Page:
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plnelson
02-08-2019, 10:55 PM
My studio is in New England in the US where in winter it routinely gets very cold outside - consistently below freezing and for a couple months of the year often below 0F. On top of that it has 6' casement windows so it's hard to insert a panel with a fan and get a good seal like you can with sash windows. So getting good ventilation in the winter is a challenge.

My painting style involves layers and to maintain fat over lean I usually thin my bottom layer with OMS or Gamsol but as I'm working now with larger canvases I'm concerned about toxic exposure.

Recently I set up a Winix room air cleaner - really for its HEPA filter because I have cats and an allergic GF. But it also has a carbon filter and I noticed recently when I had used some Grumtine (Grumbacher's Limonene solvent) which usually makes the place REEK with orange smell, the Winix air cleaner erased that smell really fast, which I assume was due to its carbon filter.

So is a carbon filter good for OMS solvent toxins, and if so how do I scale it for my studio?

Thanks in advance.

Seaside Artist
02-09-2019, 07:43 AM
Going Solvent Free in your studio is the best solution. This is happening with artist around the world. Those toxins absorb into everything (carpets, walls, curtains, furniture, the cats and GFs. Even when we think we aren't smelling it, it is there. I am currently using Gamblin Solvent Free Gel and Liquid...no odor. I clean my brushes with Walnut oil and then soap and water. Lungs are extremely expensive to replace...we are now up to $5 million, so I personally know. I have been able to use Liquin Lt Gel and detail with no odor when in a rush. Turps, OMS and other toxic painter's materials do not come in the door. I use Williamsburg paints primarily and get ZERO fumes in the room. When a reputable company comes up with an even better solvent free replacement for painting mediums I will choose to change. More artist are complaining of not only feeling physically sick, but also depression. The only systems I have used to filter fumes out were very expensive and primarily purchased by art schools. Wishing you the best with your search.

Pinguino
02-09-2019, 11:54 AM
Activated charcoal, a form of carbon, is the active ingredient in many gas masks. I have used it in large quantity in an industrial setting, to remove volatile organic compounds such as acetone and styrene from the indoor air. Yes, it works. I assume that it is also working in your situation.

Still, better to be solvent-free. Note that the pleasantly scented limonene is bad for you, in sufficient quantity.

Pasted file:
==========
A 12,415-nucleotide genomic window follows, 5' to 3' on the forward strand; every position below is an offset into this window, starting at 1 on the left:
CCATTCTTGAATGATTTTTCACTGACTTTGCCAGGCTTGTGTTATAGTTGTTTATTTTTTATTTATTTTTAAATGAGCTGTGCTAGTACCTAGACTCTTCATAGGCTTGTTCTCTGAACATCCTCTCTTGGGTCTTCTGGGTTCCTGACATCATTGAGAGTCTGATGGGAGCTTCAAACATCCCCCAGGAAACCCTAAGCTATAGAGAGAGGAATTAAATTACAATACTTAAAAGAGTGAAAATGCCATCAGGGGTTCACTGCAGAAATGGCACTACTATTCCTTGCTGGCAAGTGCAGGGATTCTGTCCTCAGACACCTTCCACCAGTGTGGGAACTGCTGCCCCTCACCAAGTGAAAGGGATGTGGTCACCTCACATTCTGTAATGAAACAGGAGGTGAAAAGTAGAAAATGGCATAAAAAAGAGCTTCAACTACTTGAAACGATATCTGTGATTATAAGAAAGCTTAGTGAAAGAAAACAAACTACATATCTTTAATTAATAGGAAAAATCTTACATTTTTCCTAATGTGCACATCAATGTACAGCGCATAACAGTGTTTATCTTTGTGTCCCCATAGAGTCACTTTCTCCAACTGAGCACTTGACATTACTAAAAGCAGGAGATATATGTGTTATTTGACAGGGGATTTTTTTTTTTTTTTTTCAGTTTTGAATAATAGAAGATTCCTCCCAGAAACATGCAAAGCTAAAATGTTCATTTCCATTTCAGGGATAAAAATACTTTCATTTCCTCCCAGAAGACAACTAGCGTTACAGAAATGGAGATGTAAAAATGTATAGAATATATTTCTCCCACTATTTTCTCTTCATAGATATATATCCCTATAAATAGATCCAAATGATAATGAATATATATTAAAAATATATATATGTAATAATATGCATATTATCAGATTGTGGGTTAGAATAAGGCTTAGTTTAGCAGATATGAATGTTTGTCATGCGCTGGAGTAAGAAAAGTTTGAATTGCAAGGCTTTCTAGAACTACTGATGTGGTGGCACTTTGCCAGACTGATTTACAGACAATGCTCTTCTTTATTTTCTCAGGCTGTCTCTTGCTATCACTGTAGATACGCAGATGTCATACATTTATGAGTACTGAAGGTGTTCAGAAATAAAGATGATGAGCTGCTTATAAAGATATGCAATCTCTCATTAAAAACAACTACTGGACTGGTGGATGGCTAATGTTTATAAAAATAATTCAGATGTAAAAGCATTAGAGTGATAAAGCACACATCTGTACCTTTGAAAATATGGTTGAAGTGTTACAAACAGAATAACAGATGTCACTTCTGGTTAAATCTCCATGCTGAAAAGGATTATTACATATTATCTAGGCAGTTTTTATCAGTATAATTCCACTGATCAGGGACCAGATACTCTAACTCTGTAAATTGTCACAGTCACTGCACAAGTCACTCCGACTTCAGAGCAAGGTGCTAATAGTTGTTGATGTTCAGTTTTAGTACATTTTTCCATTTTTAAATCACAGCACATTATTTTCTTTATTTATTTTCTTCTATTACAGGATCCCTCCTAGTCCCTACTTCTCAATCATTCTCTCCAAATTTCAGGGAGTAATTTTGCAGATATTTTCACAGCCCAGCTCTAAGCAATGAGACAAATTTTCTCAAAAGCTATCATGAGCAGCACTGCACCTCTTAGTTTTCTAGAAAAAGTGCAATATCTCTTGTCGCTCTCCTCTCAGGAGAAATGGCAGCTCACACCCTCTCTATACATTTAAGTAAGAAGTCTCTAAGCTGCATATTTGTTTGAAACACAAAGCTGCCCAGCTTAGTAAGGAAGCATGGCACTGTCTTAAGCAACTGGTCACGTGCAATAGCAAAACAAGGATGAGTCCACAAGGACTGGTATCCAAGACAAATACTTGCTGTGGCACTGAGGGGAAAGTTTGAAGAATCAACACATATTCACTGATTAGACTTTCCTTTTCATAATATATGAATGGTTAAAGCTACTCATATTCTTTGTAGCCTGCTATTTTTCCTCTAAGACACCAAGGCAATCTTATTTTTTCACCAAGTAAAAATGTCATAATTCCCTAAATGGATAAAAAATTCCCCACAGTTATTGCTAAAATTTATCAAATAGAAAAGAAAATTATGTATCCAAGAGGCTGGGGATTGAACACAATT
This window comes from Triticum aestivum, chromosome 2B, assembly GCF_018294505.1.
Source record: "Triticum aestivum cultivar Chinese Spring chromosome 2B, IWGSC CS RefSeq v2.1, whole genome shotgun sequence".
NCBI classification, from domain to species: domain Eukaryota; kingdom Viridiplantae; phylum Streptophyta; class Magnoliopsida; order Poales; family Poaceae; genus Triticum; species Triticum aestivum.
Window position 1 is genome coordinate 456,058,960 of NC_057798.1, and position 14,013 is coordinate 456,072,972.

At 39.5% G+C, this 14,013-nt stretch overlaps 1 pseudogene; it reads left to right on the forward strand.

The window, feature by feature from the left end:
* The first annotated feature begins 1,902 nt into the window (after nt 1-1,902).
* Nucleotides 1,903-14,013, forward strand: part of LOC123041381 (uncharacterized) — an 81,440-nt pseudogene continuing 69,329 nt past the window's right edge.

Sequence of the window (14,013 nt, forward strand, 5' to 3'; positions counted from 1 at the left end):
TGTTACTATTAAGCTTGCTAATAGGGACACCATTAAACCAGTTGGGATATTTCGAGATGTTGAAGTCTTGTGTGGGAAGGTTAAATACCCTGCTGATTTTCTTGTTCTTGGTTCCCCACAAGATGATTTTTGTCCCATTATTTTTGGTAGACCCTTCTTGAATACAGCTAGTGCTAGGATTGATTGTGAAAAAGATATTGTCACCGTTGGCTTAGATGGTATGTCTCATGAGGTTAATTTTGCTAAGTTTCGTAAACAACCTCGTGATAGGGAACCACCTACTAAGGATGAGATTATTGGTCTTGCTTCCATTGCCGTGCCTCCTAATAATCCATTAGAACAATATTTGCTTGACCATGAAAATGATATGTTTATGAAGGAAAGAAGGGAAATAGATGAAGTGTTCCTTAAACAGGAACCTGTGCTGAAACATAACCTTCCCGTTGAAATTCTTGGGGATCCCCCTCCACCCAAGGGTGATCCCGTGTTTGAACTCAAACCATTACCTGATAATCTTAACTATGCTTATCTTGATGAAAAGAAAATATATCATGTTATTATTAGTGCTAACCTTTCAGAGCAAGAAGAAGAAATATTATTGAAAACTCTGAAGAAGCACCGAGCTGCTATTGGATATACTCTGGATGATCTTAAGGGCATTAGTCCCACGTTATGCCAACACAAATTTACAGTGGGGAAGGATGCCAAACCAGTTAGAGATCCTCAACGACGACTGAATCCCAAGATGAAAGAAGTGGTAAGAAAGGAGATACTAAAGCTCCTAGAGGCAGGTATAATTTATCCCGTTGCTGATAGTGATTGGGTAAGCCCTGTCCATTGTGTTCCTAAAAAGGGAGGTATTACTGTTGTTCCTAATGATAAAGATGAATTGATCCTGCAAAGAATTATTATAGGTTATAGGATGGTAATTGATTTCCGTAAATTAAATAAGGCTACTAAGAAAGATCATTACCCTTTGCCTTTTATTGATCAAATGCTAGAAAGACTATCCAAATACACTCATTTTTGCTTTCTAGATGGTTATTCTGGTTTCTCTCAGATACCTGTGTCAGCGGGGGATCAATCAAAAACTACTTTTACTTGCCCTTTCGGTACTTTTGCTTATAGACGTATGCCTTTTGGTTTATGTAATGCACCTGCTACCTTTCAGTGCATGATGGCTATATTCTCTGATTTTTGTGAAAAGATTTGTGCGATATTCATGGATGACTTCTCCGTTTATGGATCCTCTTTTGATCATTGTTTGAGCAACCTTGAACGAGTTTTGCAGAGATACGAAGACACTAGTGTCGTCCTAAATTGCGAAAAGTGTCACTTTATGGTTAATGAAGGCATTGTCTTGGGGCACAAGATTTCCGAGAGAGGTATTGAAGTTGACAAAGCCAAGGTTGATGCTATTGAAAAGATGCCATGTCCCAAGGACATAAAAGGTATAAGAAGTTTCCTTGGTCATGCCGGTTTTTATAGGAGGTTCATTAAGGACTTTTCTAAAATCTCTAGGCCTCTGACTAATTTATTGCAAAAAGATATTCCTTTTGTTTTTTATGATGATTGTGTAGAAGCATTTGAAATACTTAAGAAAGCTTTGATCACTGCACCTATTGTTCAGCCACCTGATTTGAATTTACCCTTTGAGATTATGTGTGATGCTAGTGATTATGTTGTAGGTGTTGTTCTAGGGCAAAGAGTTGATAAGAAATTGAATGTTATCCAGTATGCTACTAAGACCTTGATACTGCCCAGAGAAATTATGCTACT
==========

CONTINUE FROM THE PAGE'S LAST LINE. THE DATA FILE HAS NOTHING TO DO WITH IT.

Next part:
plnelson
02-09-2019, 12:13 PM
Going Solvent Free in your studio is the best solution.
How do you thin an underpainting in oils consistent with fat over lean principles without a solvent?

Anyway, back on topic . . .

plnelson
02-09-2019, 12:29 PM
Activated charcoal, a form of carbon, is the active ingredient in many gas masks. I have used it in large quantity in an industrial setting, to remove volatile organic compounds such as acetone and styrene from the indoor air. Yes, it works. I assume that it is also working in your situation.
Yes, I assume that too, which is why I posted the question. But commercial paint studio air cleaners are much more expensive than my Winix so I assume that there's more to this than just running some air through a charcoal filter. If this is going to be part of my safety process then I need some technical detail like how many passes through a filter at what CFM and how often the filter needs to be replaced or how to tell when it needs to be replaced, etc. I assume the charcoal filter wears out faster in a chemically dirty environment like a studio filled with solvent fumes than a clean one, but how do I tell? That's why I posted this to the technical forum.

Still, better to be solvent-free.
I paint in layers and I always do an underpainting. I've tried doing underpaintings in acrylic but in the winter the RH here is <20% so the acrylic dries too fast - literally right before your eyes - I don't work that fast. Oils thinned in OMS or Gamsol stay open long enough for me to complete an underpainting from a study in an evening.

People who advocate thinning paint in oil (walnut or linseed) don't understand the concept of fat over lean.

Richard P
02-09-2019, 01:24 PM
You could try GOLDEN OPEN acrylics which might last long enough for you to do the underpainting with.

The other option is Water Mixable Oil paints with using water as a solvent.

There are pros and cons of both approaches, but you might want to look into them. :)

contumacious
02-09-2019, 01:41 PM
People who advocate thinning paint in oil (walnut or linseed) don't understand the concept of fat over lean.

There is often a bit of confusion about the Fat over Lean rule. Many think that you MUST paint fat over lean, as in you must START with a lean layer. That is not true. You do not have to paint Fat over Lean - painting Fat over Fat is perfectly OK. Lean over Fat is the problem.